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Zoning regulations for homeless shelters

Zoning regulations for homeless shelters
Posted on 02/07/2020
folding cotsUPDATE: The March 24 joint session of the City Council and Planning Commission to discuss this topic has been postponed. The meeting will be rescheduled for a different date after the state of emergency related to the coronavirus (COVID-19) is lifted. Please check back for details. 

The City of Lenexa has begun an in-depth process to update City Code to more comprehensively address how homeless shelters are regulated throughout the community. This process will address which zones can accommodate a shelter use and to what extent churches can include sheltering the homeless as an accessory use of their facility.

Homelessness in Johnson County 

Homelessness is increasing in Johnson County as it is across the country. Each year the United Community Services of Johnson County’s Continuum of Care on Homelessness conducts a point-in-time count of the homeless in our county. Their most recent count, which took place on Jan. 22, 2019, identified 189 persons in Johnson County in emergency shelters, transitional housing or living in a place not meant for human habitation. After years of decline, this was the second year in a row that number has increased.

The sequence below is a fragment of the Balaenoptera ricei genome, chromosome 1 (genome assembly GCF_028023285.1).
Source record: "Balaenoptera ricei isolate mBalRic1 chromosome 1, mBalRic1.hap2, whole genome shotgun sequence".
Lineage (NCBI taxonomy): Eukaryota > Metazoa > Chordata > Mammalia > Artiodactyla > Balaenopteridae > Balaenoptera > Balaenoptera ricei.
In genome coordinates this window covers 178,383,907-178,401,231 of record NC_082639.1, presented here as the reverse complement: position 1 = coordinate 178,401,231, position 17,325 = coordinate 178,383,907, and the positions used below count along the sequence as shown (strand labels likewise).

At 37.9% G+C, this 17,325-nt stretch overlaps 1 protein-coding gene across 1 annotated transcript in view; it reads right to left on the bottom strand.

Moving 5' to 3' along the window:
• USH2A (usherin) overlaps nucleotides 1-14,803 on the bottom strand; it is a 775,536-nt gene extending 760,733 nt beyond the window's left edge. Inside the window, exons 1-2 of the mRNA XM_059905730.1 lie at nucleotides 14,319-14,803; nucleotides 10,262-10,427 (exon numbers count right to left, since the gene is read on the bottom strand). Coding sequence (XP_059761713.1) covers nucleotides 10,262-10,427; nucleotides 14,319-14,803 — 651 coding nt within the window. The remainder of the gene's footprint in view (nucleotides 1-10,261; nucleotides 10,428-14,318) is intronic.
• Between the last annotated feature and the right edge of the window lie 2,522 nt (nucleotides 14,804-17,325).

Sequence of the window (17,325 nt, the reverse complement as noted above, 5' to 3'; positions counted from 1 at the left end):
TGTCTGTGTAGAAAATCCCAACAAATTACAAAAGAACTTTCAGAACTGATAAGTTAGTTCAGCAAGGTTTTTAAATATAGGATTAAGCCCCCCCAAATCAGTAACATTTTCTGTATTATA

“Like so many communities in the United States, we are grappling with this important issue,” said City Manager Beccy Yocham. “The City of Lenexa wants to be part of a comprehensive solution to the homeless issue in Johnson County.”

Zoning Regulations

Communities use zoning regulations to separate land uses with similar impacts into distinct categories. This helps ensure that impacts—like traffic, parking, noise, intensity of use and hours of operation are appropriately managed and reasonably uniform within each zoning district.

“Our zoning codes help make sure that each type of area—whether it be residential, agricultural or commercial—is created and maintained in a way that respects the character of the land, allows property owners to rely on certain expectations for the area, and does not overburden nearby infrastructure or services,” said Yocham. We take our responsibility to apply codes consistently and neutrally very seriously, on behalf of all of our citizens.”

Not every possible land use is defined in zoning regulations. If a proposed use is not specifically defined in our code, city staff must determine which defined use most closely resembles the planned use. Homeless and temporary shelters are not specifically addressed in Lenexa City Code, and the use does not fit neatly into any land use defined currently in the code.

For this reason, the City has begun an in-depth process to update City Code to more comprehensively address how homeless shelters are regulated throughout the community. This process will address which zones can accommodate a shelter use and to what extent churches can include sheltering the homeless as an accessory use of their facility.